Sunday, January 29, 2012

Review of "The Translator in the Text," Part 2: The Reception of "Abusive" Translation

May talks about the problem that twentieth-century translators who make the most efforts in their translations to preserve the distinctive stylistic features of the Russian language are often forgotten and uncelebrated. She notes the following translators and their respective translations: Robert Maguire and John Malmstad (Andrey Bely's Petersburg), Hugh Mclean (selected short stories by Mikhail Zoshchenko), Leonard Stanton (Victor Erofeyev's "The Parakeet") and T. H. Willetts (Aleksandr Solzhenitsyn's "One Day in the Life of Ivan Denisovich"). On the other hand, those translators who follow in the footsteps of Garnett by making Russian literature conform to English literary stylistic norms are praised:

Paradoxically, as translations bring more obvious innovations into English, translators seem to be becoming more anonymous. The supposedly 'invisible' translation strategies of earlier times, that smoothed and packaged the work for general consumption, made celebrities of the translators, while much more daring translations now appearing are the work of unassuming scholars and writers who are willing to bring language out into the open in all its materiality while themselves 'disappearing' behind it (52).

If readers could only become familiar with some translation theory, then perhaps they would be receptive to these more avant-garde translations. In particular, Lawrence Venuti in his The Translator's Invisibility: A History of Translation has contributed the notion of "abusive translation," meaning translation that deliberately subverts English stylistic conventions, in providing an academic framework in which to appreciate translations that privilege fidelity to the original text's linguistic structure over all other considerations. Such a technique is ultimately bound to contribute more to the literature of the target language: "If a work is worth translating, then it should not just slip unobtrusively into the target language. It should be allowed to stretch and challenge that language with the same vitality that its original possesses--- possibly even a greater vitality, born of new linguistic and metaphorical contrasts" (8). The problem is, however, that most English-language critics and readers, and particularly those monolingual readers who have no way of understanding or appreciating how the target-language translation mimics the source-language text, will naturally privilege fluency, comprehensibility and even some stylistic normativity over experimentation.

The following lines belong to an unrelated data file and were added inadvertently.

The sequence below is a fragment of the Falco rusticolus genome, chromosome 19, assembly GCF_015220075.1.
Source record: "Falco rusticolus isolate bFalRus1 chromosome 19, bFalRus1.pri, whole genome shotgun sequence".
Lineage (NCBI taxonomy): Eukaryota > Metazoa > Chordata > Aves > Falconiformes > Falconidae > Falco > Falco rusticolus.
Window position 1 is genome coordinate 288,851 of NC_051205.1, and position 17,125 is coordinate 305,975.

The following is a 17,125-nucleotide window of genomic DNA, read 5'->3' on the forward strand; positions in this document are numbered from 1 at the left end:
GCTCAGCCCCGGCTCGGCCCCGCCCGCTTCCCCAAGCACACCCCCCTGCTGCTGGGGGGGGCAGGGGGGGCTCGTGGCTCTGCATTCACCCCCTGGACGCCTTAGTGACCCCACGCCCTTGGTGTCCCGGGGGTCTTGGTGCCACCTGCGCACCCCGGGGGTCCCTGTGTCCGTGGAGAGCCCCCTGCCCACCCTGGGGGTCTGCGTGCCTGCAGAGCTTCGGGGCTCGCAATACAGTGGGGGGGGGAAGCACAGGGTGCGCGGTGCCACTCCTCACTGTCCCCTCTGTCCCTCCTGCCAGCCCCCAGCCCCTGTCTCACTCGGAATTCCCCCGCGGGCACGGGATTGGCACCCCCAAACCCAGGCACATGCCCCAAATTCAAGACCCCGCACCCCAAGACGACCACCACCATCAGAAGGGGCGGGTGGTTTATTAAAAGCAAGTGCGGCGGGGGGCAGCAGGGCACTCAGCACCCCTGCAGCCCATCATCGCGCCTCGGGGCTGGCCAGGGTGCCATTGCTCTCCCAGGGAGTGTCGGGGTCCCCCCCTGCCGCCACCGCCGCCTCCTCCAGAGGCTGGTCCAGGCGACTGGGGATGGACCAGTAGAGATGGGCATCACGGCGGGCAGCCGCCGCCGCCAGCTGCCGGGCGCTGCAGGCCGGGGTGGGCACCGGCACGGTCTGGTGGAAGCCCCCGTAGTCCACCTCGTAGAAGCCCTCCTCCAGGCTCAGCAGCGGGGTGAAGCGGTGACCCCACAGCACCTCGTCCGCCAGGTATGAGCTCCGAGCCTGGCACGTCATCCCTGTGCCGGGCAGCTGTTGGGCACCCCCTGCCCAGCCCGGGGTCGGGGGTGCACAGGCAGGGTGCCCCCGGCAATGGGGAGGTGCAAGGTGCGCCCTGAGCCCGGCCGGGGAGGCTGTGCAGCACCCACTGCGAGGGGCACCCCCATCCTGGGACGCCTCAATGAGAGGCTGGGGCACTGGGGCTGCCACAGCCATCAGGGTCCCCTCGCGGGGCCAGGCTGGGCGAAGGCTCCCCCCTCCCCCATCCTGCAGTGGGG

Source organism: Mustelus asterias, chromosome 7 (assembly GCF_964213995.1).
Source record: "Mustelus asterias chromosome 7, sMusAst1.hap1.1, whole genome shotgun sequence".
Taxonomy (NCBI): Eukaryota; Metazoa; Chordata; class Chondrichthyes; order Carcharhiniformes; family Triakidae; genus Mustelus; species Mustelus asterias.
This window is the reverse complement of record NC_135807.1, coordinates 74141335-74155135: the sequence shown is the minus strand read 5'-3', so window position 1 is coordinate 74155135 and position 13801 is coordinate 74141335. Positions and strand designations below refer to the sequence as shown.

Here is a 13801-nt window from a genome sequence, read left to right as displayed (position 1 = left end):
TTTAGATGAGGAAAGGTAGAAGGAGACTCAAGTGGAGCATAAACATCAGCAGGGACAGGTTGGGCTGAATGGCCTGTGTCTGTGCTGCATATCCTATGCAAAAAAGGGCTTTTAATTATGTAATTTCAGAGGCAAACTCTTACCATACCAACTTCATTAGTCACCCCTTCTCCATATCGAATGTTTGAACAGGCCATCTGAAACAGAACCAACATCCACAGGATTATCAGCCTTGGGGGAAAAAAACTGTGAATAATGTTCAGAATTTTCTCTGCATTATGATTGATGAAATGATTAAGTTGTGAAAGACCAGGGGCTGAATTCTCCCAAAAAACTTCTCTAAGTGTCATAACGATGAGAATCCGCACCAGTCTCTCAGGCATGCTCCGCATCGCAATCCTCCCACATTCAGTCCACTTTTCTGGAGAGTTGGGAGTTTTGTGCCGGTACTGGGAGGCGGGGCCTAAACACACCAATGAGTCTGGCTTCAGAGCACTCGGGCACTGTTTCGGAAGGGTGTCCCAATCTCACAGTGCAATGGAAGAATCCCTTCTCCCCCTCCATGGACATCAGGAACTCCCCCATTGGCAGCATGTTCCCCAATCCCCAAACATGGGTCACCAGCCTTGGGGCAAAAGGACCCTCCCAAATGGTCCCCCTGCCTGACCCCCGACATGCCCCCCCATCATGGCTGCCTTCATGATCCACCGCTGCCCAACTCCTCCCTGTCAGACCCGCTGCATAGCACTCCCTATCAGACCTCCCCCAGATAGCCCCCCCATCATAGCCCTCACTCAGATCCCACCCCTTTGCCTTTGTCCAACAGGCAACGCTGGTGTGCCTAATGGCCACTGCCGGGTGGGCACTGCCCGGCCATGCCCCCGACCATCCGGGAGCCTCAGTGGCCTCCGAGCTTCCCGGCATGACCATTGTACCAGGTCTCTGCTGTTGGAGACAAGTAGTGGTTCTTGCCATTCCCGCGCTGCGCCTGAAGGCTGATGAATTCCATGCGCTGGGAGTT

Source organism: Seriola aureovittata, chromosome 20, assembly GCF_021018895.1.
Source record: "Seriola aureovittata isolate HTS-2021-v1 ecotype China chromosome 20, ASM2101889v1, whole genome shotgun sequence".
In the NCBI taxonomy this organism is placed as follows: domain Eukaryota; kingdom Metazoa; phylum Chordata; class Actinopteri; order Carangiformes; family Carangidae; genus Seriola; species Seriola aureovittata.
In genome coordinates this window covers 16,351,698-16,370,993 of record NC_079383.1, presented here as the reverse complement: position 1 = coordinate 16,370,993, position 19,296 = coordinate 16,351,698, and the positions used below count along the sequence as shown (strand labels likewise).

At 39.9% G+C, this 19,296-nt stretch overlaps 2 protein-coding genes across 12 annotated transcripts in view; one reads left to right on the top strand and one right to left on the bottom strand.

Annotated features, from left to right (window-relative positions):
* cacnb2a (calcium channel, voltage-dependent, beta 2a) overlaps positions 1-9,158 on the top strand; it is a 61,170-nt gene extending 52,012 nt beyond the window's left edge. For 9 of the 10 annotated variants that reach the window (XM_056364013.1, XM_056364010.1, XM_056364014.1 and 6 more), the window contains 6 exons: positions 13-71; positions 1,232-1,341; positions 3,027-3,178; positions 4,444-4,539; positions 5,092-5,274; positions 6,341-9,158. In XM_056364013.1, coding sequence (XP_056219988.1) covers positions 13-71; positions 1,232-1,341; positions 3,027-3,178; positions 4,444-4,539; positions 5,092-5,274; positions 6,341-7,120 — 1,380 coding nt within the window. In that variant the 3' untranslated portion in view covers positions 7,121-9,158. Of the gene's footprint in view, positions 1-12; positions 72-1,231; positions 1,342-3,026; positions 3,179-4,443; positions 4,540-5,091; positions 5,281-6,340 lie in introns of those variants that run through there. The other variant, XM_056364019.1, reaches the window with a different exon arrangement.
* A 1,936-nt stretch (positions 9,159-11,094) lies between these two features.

It seems that many critics, even bilingual ones, find abusive translation to be bad. Like I mentioned in my previous post, May wrote before the advent of Richard Pevear and Larissa Volokhonsky as the most recognizable (and even acclaimed) current translators of Russian literature into English. P. & V. have often been criticized for using unnatural English, whether or not such English usage carries across more literally Russian lexical or syntactic content. For example, in her recent review of P. & V.'s translation of Doctor Zhivago Ann Pasternak Slater points out just some of the problems of literalism in the translation:

Sustained, low-level unease is intensified by un-English word-order. "Yura was pleased that he would again meet Nika." Inversions (ubiquitous in early Conrad) are natural to foreigners speaking English and a mistake in translators. The inversion of subject and verb, aggravated by an invasive parenthesis, is an elementary translator's error. "At the turn there would appear, and after a moment vanish, the seven-mile panorama of Kologrivovo." It is quickly apparent that Volokhonsky-Pevear follow the Russian very closely, without attempting to reconfigure its syntax or vocabulary into a more English form.

So, in the end, we as readers in English want to read translations that adhere to John Dryden's "imitation" principle of translation, that is we want to read what Tolstoy, Dostoevsky and Pasternak would have written had they been born in England or America, and not in Russia. (In the preface to his translation of Virgil's Aeneid, Dryden wrote: "I may presume to say. . . I have endeavoured to make Virgil speak such English as he would himself have spoken, if he had been born in England, and in this present age").

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